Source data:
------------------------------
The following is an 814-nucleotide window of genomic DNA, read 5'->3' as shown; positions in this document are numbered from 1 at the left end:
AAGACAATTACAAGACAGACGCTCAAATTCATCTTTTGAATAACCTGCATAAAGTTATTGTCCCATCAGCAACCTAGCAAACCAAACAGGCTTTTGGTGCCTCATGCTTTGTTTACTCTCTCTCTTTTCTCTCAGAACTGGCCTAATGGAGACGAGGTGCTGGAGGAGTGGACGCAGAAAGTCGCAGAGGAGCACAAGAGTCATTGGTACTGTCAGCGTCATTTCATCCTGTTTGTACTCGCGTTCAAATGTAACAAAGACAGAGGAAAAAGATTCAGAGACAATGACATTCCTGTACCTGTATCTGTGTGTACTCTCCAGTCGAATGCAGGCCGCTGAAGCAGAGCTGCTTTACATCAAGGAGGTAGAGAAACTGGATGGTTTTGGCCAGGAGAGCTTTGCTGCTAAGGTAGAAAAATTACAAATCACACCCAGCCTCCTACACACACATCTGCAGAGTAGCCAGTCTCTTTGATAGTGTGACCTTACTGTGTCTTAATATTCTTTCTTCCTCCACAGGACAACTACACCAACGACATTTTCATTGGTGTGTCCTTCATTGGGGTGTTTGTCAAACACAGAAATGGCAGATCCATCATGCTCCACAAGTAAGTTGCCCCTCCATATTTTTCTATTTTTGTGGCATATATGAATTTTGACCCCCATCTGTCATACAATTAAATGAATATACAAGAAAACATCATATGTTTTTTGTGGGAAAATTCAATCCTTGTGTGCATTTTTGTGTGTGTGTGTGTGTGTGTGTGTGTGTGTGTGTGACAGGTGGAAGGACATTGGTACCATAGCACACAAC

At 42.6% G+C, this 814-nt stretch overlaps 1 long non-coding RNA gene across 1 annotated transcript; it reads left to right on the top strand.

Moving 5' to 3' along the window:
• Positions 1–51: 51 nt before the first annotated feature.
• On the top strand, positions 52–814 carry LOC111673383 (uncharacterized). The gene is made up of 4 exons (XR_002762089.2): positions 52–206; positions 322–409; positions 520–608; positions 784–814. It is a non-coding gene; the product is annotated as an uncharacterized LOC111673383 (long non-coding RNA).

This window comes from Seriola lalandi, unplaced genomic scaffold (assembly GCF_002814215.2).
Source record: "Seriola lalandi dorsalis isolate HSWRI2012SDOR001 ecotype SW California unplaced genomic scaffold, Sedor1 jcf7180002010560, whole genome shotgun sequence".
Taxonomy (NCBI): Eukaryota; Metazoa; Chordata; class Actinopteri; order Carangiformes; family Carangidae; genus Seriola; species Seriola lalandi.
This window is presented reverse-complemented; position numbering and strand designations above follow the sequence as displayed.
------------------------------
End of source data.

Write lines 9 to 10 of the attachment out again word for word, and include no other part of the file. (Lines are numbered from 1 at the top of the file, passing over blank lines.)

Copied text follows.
Taxonomy (NCBI): Eukaryota; Metazoa; Chordata; class Actinopteri; order Carangiformes; family Carangidae; genus Seriola; species Seriola lalandi.
This window is presented reverse-complemented; position numbering and strand designations above follow the sequence as displayed.